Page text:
Tuesday, May 10, 2022

5 Things My Dog Taught Me About Life and Writing

Ovidia--every other Tuesday

Princess, our beloved 19 year old dog, died last Wednesday after twelve years with us.

I've been finding it difficult to get used to writing without her by on my lap or by my feet, so instead of  trying to write something cheem (untranslatable Singlish term meaning  complex/ intricate/ confounding) today, I'm just going to put down some of my memories and list five of her lessons I hope to keep in my life with her gone.

5. Pee (just to say 'Hi) every chance you get.

She was an angel about never going indoors or on leashed walks, but when running free in a dog park Princess never passed a tree/ post/ communal doggy lav spot worth sniffing at without leaving her mark.

This wasn't just about emptying her bladder, we learned. In some complicated canine communication code, she was leaving a comment on doggy social media to let others know 'I'm here, I'm alive and I'm acknowledging you who my nose tells me has been here too!' 

No requests, no demands--just a happy, healthy dog response to other dogs.

I'm going to try doing that more consistently in my life too. Though not with pee. Like leaving a little comment or 'like's on social media or in response to emails or a blog posts.  Writers are sensitive creatures who tend to worry when this nice stinky post we've set up fails to get any response even when we've peed on it the best we can. 

And it's not just about making someone else feel good either. It reminds me I'm not writing in a vacuum, though it feels that way sometimes.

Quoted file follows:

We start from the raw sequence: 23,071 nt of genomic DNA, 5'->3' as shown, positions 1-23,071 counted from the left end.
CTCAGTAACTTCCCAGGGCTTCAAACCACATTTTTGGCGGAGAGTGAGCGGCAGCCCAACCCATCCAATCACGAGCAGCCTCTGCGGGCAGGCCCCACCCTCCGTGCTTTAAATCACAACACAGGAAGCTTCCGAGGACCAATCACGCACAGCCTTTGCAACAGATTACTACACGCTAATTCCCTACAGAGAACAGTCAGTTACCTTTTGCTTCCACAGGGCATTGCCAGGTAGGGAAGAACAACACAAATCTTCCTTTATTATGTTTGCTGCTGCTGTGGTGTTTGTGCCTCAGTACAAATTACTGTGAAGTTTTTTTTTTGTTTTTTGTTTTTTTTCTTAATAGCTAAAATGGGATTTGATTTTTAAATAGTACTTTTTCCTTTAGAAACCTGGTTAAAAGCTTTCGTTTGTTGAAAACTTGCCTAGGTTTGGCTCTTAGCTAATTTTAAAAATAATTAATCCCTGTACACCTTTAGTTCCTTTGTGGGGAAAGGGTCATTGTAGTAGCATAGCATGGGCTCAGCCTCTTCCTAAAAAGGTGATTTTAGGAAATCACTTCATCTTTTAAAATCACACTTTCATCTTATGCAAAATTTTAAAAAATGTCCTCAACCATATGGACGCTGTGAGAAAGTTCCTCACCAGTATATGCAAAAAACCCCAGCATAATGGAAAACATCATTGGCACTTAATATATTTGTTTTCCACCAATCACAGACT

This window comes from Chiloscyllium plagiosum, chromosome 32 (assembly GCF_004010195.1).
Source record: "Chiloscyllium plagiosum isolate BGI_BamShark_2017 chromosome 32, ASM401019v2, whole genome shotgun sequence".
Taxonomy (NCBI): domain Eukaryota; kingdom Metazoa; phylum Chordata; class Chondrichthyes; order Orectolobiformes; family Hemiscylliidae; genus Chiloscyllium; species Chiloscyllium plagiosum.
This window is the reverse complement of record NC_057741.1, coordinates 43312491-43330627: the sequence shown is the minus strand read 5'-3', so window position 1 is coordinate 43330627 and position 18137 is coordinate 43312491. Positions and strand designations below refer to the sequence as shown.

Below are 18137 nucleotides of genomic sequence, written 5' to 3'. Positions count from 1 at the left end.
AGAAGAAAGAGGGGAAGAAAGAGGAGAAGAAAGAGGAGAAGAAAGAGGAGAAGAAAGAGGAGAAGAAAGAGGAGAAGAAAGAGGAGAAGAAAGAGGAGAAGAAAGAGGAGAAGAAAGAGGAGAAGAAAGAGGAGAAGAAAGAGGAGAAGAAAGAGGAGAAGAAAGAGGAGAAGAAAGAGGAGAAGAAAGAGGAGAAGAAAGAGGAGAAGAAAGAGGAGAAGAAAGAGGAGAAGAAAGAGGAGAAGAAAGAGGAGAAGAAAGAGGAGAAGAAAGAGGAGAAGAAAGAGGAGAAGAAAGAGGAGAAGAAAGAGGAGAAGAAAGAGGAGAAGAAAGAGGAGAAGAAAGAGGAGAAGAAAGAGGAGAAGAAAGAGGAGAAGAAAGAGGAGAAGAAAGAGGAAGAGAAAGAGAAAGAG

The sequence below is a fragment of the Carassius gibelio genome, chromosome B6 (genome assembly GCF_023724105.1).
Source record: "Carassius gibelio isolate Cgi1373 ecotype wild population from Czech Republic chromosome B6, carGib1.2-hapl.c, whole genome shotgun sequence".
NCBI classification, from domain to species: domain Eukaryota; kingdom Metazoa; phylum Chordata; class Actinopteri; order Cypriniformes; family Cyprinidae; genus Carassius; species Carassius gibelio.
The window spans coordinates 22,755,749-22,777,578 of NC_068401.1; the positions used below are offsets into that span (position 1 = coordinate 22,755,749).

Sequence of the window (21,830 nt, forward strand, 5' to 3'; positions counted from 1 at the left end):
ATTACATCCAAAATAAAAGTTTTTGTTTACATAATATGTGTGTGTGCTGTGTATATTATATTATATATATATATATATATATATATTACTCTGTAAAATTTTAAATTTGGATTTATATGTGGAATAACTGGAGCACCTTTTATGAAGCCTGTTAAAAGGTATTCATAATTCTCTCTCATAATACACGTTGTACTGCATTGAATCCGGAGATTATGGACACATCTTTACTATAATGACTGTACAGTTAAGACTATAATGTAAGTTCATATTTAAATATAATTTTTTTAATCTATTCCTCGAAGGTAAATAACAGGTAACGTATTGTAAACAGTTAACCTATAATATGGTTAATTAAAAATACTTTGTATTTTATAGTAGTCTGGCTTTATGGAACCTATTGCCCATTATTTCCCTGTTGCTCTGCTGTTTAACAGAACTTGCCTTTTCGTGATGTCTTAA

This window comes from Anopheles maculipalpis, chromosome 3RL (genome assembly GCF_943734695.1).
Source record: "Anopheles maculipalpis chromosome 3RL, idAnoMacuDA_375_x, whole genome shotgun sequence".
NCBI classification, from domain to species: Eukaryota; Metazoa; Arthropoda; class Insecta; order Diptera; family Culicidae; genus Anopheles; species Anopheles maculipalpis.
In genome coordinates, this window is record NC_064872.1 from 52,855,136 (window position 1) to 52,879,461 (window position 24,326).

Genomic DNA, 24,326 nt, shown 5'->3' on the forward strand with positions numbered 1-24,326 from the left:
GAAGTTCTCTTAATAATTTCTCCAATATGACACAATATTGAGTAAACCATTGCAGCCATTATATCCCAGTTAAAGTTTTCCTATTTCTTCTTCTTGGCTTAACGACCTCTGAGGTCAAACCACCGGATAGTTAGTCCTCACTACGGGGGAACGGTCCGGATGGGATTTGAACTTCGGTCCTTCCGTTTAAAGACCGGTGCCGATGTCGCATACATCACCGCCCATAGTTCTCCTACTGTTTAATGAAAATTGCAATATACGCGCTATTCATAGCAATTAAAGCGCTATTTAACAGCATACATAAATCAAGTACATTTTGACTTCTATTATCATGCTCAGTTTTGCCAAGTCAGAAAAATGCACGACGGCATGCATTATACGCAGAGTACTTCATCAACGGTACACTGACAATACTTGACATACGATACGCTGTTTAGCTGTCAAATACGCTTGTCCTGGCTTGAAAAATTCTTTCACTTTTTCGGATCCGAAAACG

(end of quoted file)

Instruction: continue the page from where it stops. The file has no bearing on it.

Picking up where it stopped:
4. Always be ready/ willing/ eager to go outside (of the house and of comfort zones)

I think Princess was happy at home (which was made over to suit them--steps then ramps up to our bed, passages between rooms and patios) but she was always ready for an adventure. 

New dog cafes, new dog runs, dog friendly hotels, restaurants with pet friendly areas... pre-Covid, we went out a lot more because of them.

All this forced me to step outside my own comfort zone which was very good for me. I love being home and my comfort zone keeps shrinking. 

But exploring places and experiences in dog-mode also led to reading books and watching shows in genres I'm not comfortable with.  Because there's no set path to what you want to learn and grow into next, the best you can do is follow your heart and your nose and sniff and taste everything. 

Then you can decide whether to eat it or roll in it or bring it home to Mom. 

I'm going to make a point to go out more to unfamiliar places and pick up books I wouldn't otherwise, the way Princess would have.

3. Fall Asleep whenever your human reads her writing to you whenever you get the chance

Yes, she and her sister fell asleep whenever I read to them. I like to think it was due to the soothing sound of my voice, because they'd wake up when I stopped.

I'm going to go on reading aloud, even without Princess around to be put to sleep.  It's one of the best ways I know of filtering out the filler I stuff in without realising it. 

But also, I'm going to try to sleep more. I think we humans don't sleep enough, don't play enough, don't give ourselves enough downtime to catch up with ourselves.